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Looks like you were right Mags -- after failing to agree on the terms for a Brexit deal for over three years now, it seems the government will take the issue back to UK citizens for a referendum vote on how to proceed.

If that current plan holds, the vote will take place in December.  

The cold weather, Winter break and travel for college-aged voters, and holiday distractions have some of the politicians worried that turn out for a December election will be low.  But, the people's passions on this issue, which will shape the economic future of the UK, are still high.  So, we'll see.

Anyway, citizens of the UK will be voting on four different party options rather than only 'remain' or 'exit' when the issue comes up for the people's vote again.
These are the four party/options that will be put to vote, with a simple majority deciding the direction of the UK's potential exit from the European Union.

Conservative Party: Prime Minister Boris Johnson will campaign on his Brexit deal, which he agreed with the EU earlier this month. It looks a lot like Theresa's May pact, save for one crucial difference -- Johnson has swapped out the backstop for a customs border in the Irish sea. He'll need to persuade Brexit purists that he can be trusted after failing to deliver his "do or die," "dead in a ditch" promise to take Britain out of the EU by October 31.

Labour Party: After much deliberating, Jeremy Corbyn backed a confirmatory referendum on Brexit earlier this year. His party's plan is to negotiate a softer Brexit deal with the EU, and then to put it to a vote against the option of remaining. Corbyn says the process can be pulled off within six months of an election, and his is the only major party pushing for a second poll.

Liberal Democrats: After branding themselves as the anti-Brexit party, the Liberal Democrats have seen their membership and MP count surge in recent months. The group backs revoking Article 50 and scrapping Brexit altogether, the most hardline of all Remain options. They are traditionally the UK's third party and winning a majority is essentially impossible, but the group could damage the Conservatives in seats that have typically voted Tory but are also heavy Remain-voting areas.

Brexit Party: Nigel Farage reprised his role as a pro-Brexit agitator when he set up the Brexit Party, which performed well in this year's European election. He wants a no-deal Brexit, an outcome economists have warned against but the government briefly talked up before striking a deal with the EU. Farage will take on Johnson over his Brexit credentials, and the winner of that battle could dictate the election -- if Farage picks up momentum, the Conservatives could be squeezed from both sides on the issue.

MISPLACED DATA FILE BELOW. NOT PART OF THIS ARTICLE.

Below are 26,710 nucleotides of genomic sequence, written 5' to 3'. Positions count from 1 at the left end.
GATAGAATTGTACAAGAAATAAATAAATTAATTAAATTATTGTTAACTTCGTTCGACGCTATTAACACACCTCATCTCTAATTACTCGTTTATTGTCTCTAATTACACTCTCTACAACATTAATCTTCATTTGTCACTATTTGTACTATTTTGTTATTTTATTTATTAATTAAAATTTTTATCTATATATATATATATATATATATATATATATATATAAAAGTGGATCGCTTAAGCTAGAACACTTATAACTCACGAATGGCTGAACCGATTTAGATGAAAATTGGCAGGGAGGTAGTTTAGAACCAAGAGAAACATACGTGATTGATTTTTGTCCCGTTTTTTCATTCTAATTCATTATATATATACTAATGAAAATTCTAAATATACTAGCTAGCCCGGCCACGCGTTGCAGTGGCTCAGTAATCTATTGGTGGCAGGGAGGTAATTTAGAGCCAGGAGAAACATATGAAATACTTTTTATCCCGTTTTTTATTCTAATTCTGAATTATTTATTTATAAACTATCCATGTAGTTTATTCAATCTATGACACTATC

After the Conservative Party's landslide win in the recent British election (which secured Boris Johnson as Prime Minister), it's looking like Britain will actually leave the European Union fairly soon.

The latest:

Boris Johnson's latest Brexit bill has passed through its final stage in the House of Commons, clearing the path for Britain to leave the EU at the end of January.

With a 80-strong majority, Johnson's government raced the Withdrawal Agreement Bill through all three of its stages in the Commons in just three days.

The legislation will now head to the House of Lords next week where it will be scrutinised by peers.
The bill's speedy passage through parliament represents a stark contrast to its fortunes in the last parliament, where it was rejected three times under Theresa May's premiership.

It is ultimately expected to pass through all stages and receive Royal Assent before entering the statute books by 31 January, when the UK is scheduled to leave the EU.

The legislation could face a somewhat more difficult passage through the Lords, where the government has no majority.

In particular, the prime minister could face opposition from Labour and Liberal Democrat peers who want the government to reinstate a guarantee designed to guarantee that child refugees should be allowed to reunite with their families in the UK.

Is this good or bad for them?